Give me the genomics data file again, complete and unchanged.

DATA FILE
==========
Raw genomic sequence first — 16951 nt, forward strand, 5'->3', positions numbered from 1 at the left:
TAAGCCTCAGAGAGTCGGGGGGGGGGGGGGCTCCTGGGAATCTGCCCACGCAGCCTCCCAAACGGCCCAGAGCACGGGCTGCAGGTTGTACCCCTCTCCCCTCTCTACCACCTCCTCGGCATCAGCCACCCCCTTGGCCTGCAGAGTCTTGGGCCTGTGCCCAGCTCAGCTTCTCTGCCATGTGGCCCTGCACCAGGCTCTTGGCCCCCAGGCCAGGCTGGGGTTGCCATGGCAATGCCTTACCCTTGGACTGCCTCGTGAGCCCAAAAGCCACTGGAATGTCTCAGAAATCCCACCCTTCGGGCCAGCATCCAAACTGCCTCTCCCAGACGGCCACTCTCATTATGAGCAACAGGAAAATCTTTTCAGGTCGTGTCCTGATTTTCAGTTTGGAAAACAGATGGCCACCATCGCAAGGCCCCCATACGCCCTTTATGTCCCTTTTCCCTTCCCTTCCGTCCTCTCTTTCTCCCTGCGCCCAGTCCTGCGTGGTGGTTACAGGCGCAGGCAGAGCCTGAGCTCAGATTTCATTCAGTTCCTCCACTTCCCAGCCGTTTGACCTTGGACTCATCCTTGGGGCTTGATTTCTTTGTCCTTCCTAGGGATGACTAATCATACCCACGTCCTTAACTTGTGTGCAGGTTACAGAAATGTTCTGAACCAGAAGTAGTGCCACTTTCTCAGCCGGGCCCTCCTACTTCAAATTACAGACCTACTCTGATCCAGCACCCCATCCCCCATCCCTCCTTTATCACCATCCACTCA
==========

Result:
Raw genomic sequence first — 16951 nt, forward strand, 5'->3', positions numbered from 1 at the left:
TAAGCCTCAGAGAGTCGGGGGGGGGGGGGGCTCCTGGGAATCTGCCCACGCAGCCTCCCAAACGGCCCAGAGCACGGGCTGCAGGTTGTACCCCTCTCCCCTCTCTACCACCTCCTCGGCATCAGCCACCCCCTTGGCCTGCAGAGTCTTGGGCCTGTGCCCAGCTCAGCTTCTCTGCCATGTGGCCCTGCACCAGGCTCTTGGCCCCCAGGCCAGGCTGGGGTTGCCATGGCAATGCCTTACCCTTGGACTGCCTCGTGAGCCCAAAAGCCACTGGAATGTCTCAGAAATCCCACCCTTCGGGCCAGCATCCAAACTGCCTCTCCCAGACGGCCACTCTCATTATGAGCAACAGGAAAATCTTTTCAGGTCGTGTCCTGATTTTCAGTTTGGAAAACAGATGGCCACCATCGCAAGGCCCCCATACGCCCTTTATGTCCCTTTTCCCTTCCCTTCCGTCCTCTCTTTCTCCCTGCGCCCAGTCCTGCGTGGTGGTTACAGGCGCAGGCAGAGCCTGAGCTCAGATTTCATTCAGTTCCTCCACTTCCCAGCCGTTTGACCTTGGACTCATCCTTGGGGCTTGATTTCTTTGTCCTTCCTAGGGATGACTAATCATACCCACGTCCTTAACTTGTGTGCAGGTTACAGAAATGTTCTGAACCAGAAGTAGTGCCACTTTCTCAGCCGGGCCCTCCTACTTCAAATTACAGACCTACTCTGATCCAGCACCCCATCCCCCATCCCTCCTTTATCACCATCCACTCA